The Circus

The Circus by Brian Wildsmith (Oxford University Press, 1970)

Introduced by Clare Walters

 

Brian Wildsmith (1930-2016) was an influential British artist of the mid-twentieth century, particularly known for his use of vivid colour. He has illustrated several wordless books and won the Kate Greenaway Medal in 1962 for his first picture book ABC – a title that broke new ground with its dramatic images and high quality printing.

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In The Circus, Wildsmith combines his trademark strong colours with intricate pattern and stripes. The book opens and closes with two short sentences (‘The circus comes to town…’ and ‘The circus goes away’) but the rest of the richly detailed pages are wordless. Rather than a plot, they provide the reader with a series of visual tableaux of a big travelling circus as it might have been seen in Britain in the 1950s and 1960s.

There is a strong focus on the animals of the circus in this book, many of which feature prominently in an image of opening parade, particularly the leading elephant. Wild animals would still have been a common component of British circuses at this time, and Wildsmith’s pictures include several exotic creatures. There are tigers and a lion roaring, brown bears riding bicycles, seals balancing balls on their noses and an elephant edging tentatively across a row of upright glass bottles. The animals’ facial expressions, in particular their eyes, are at best non-committal and at worst unhappy or angry. Wildsmith’s images, intentionally or not, reflect the emerging concern at the time about the welfare of these animals, and there is a subtle implication of the cruelty involved.

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Plenty of domesticated animals appear in the book, too. As in many current circuses, we see horses, dogs and budgerigars. Here the horses are galloping three abreast, their flying tails mirroring the ponytail of the girl standing astride them; the little dogs are jumping through hoops; and the two budgerigars are balancing on a see-saw, their feathered breasts a beautiful intense blue.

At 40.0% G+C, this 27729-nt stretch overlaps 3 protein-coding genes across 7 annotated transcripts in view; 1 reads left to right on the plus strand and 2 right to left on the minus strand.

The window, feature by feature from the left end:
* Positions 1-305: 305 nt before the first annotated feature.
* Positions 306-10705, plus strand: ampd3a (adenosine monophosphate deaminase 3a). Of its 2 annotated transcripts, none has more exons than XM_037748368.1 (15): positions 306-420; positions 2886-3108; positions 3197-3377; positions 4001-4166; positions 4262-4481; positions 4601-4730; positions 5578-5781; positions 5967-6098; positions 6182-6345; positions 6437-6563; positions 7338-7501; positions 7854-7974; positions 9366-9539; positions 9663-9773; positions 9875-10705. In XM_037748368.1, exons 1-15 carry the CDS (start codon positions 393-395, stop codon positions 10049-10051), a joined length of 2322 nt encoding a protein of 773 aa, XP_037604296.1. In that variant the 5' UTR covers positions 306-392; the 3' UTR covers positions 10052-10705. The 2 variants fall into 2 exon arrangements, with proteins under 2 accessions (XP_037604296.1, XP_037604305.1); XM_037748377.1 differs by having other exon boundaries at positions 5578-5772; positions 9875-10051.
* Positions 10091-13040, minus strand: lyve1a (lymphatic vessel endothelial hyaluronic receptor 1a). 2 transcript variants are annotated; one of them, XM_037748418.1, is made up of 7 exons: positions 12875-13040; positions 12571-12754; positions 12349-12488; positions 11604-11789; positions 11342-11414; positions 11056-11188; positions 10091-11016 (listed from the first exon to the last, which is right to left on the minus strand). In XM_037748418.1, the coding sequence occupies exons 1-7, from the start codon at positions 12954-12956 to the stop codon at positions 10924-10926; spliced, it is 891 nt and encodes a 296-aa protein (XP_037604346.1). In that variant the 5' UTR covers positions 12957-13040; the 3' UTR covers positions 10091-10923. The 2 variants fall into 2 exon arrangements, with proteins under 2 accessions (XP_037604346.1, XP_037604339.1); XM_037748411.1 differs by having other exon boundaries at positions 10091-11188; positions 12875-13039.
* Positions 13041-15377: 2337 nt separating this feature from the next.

The real thrill, though, comes from seeing the tricks performed by the human stars of the show. There are ‘wondrous surprises for young and old’ as clowns teeter on stilts or balance on their hands and jugglers toss balls into the air, or balance plates on their heads. A group of acrobats create an enormous human pyramid, and a tightrope walker rides a penny-farthing high in the air. And of course, overseeing the whole event – splendidly clad in red coat with bright yellow frogging, cuffs and epaulettes – is that circus essential, the ring master.

All in all, it’s an impressive show, and one that’s a popular theme within children’s fiction. Several other wordless picture books also feature the circus, often in unusual ways, including Dr. Anno’s Magical Midnight Circus (1972) by Mitsumasa Anno, The Entertainer by Michael Willhoite (1992), and Sidewalk Circus by Paul Fleischman and Kevin Hawkes (2004).

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Clare Walters is a journalist and writer of children’s picture books. She has a collection of almost 200 wordless pictures books. Clare has the 1989 paperback edition of The Circus, published by Oxford University Press.

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